As highlighted in an article in Politisite yesterday, Redford has come under fire for her extravagant expenditures during her constant travel. She traveled to London, England during the Olympics, renting 13 rooms that were not used by her and her staff. She has made several trips to Chicago, New York and Washington, D.C. in an apparent effort to sell the XL Keystone pipeline.
The crunch came with her trip to attend Nelson Mandella’s funeral in South Africa. She charged the taxpayer $45,000, which she has now repaid under pressure. She also repaid $3,156 for a trip to the West coast, which included a friend of her daughter’s. She defended the breaking of expense rules by claiming that it was the cost of being a mother. Unfortunately there are a lot of working women in Alberta that don’t have the benefit of subsidized childcare.
Premier is willing to change
Khan stated that the Premier is willing to change and is not going anywhere. He said that during an all day caucus meeting on Monday he told the premier she had to change and that the caucus talked about a lot of stuff. The caucus is looking for change and that he was personally looking to see change.
There still doesn’t seem to be a sense of responsibility by Redford herself. Khan said that the premier’s office needs to do a better job of following the rules. The buck, however, stops with Redford.
Len Webber’s resignation came with allegations that Redford was a bully, which was demonstrated by the revolving door in her office. She showed disrespect with cabinet and regular members of caucus. He depicted her apology on the Mandella trip insincere and forced. Redford is the leader in Alberta and has to take ownership of her travel and the procedures within her office. Her chief of staff is paid a higher salary than Barrack Obama’s chief of staff. She knew that taking her daughter’s friend on trips and returning from a private vacation on the taxpayers tab broke the letter of the law. If she didn’t then she earned her salary as justice minister under false pretenses.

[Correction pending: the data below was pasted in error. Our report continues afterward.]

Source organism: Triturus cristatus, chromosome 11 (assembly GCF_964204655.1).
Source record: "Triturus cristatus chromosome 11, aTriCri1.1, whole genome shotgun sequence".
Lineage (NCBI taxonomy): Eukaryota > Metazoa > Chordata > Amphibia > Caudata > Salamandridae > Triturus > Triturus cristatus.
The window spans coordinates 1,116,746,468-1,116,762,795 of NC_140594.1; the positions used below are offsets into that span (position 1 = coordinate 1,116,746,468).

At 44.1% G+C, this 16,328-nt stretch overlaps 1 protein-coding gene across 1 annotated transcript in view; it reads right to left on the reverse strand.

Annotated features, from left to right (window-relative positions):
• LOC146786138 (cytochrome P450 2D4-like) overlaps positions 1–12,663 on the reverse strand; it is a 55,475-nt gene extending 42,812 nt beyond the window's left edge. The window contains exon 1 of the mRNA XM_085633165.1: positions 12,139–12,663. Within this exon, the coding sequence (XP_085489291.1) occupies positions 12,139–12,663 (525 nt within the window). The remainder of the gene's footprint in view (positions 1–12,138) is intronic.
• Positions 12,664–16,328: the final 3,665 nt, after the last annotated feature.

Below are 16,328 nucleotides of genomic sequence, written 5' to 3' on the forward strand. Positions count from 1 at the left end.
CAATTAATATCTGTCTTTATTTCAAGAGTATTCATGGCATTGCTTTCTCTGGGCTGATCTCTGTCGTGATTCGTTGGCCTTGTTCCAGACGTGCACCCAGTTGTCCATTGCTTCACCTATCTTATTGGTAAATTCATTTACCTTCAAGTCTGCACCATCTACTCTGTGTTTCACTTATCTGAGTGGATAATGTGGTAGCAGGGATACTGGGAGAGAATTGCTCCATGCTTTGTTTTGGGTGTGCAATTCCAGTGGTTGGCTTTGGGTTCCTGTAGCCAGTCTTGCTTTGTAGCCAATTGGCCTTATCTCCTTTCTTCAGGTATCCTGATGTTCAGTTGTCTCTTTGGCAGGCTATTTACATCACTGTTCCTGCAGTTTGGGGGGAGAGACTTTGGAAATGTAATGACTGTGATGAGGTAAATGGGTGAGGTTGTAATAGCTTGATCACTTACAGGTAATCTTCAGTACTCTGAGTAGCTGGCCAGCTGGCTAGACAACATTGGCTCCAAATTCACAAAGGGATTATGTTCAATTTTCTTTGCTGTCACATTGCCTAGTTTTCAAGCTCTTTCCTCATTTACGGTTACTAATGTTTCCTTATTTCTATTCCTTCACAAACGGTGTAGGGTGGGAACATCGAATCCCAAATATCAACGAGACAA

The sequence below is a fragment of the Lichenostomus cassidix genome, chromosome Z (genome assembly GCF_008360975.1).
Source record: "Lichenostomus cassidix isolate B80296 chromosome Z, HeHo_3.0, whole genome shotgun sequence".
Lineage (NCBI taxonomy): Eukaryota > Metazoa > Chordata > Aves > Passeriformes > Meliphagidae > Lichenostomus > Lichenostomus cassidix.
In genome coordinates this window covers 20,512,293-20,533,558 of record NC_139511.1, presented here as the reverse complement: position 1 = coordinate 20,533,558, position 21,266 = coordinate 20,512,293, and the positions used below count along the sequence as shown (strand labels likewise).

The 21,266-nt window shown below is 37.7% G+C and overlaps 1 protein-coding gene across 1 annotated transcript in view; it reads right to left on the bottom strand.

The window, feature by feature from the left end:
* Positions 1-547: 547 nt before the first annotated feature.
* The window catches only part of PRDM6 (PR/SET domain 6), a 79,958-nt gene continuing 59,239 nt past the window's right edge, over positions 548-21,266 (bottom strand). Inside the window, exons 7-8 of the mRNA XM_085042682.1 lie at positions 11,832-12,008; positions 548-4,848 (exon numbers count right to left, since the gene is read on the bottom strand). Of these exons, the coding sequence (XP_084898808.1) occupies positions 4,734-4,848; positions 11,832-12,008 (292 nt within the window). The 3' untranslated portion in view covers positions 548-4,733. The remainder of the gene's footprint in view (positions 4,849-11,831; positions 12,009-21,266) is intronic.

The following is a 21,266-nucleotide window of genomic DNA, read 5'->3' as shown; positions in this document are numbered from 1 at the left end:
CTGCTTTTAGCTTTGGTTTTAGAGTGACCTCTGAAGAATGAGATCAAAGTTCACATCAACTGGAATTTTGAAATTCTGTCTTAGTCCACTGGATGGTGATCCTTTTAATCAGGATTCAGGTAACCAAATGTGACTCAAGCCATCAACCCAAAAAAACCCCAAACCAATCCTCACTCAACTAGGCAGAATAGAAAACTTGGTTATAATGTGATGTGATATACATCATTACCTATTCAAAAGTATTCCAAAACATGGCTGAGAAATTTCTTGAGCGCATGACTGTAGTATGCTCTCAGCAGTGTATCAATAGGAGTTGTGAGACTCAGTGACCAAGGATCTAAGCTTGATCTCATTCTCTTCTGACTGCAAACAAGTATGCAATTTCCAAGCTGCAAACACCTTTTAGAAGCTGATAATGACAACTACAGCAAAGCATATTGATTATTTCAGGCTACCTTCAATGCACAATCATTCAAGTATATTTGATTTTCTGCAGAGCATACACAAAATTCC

Leadership for most of us is not natural but learned.
Leadership is the art of convincing others to do willingly what you want them to do. Often it helps if you give subordinates ownership and they think it is their idea they are running with.
In Redford’s case, according to Len Webber, it was with intimidation, temper tandrems and angry outrages. Redford turns 50 a year from now and changing at that age is a difficult job. While Redford may keep a low profile for a while, which was evident yesterday when she didn’t reply to any questions from the press, in the hope that this will go away. It won’t.
The Progressive Conservative Party of Alberta (PC) gave Redford an overwhelming endorsement of 77 percent in last November’s leadership review. Abandoning a sinking ship that they endorsed would be difficult. Last November the party thought that the Mandella spending would disappear from the headlines. It didn’t.
Redford is not a natural leader that can get the public to rally behind her. Like most of us, her leadership style has been developed by her past experience. After graduating from high school in Calgary, Redford got her law degree at the University of of Saskatchewan and article under Jim Prentice at the law firm Rooney Prentice.
Throughout the 1990s, Redford worked as a technical adviser on constitutional and legal reform issues in various parts of Africa for the European Union, the Commonwealth Secretariat, the Canadian Government and the Government of Australia. Her work in Africa focused on human rights litigation, developing education programs and policy reform with respect to gender issues.
One of Redford’s most notable appointments was by the Secretary-General of the United Nations as one of the four International Election Commissioners to administer Afghanistan’s first parliamentary elections, held in September 2005. Political issues in the elections program within Alberta at that time were under question by the Elections Commissioner. She also served as an adviser to the Privy Council Office on Canada’s future involvement in Afghanistan subsequent to the elections. Her work has included assignments in Bosnia and Herzegovina, Serbia, Namibia, Uganda, Zimbabwe, Mozambique and the Philippines. Before her most current post, Redford managed a judicial training and legal reform project for the Ministry of Justice and the Supreme People’s Court in Vietnam.
Unquestionably, Redford’s credentials are formidable, but do not a leader make. With her vast background both on constitutional and human rights issues, on both the national and international scene, she undoubtedly feels superior to her political counterparts. She has attended meetings with both the Bilderberg society and the Davos Economic Forum within the last two years, meeting with the global heavyweights. Thus her leadership is often guided with impatience and frustration.
Mr. Khan’s notion that she will change is misguided. She will keep a low profile for a little while and then revert to her current leadership style. Mr. Khan a leopard doesn’t change its spots.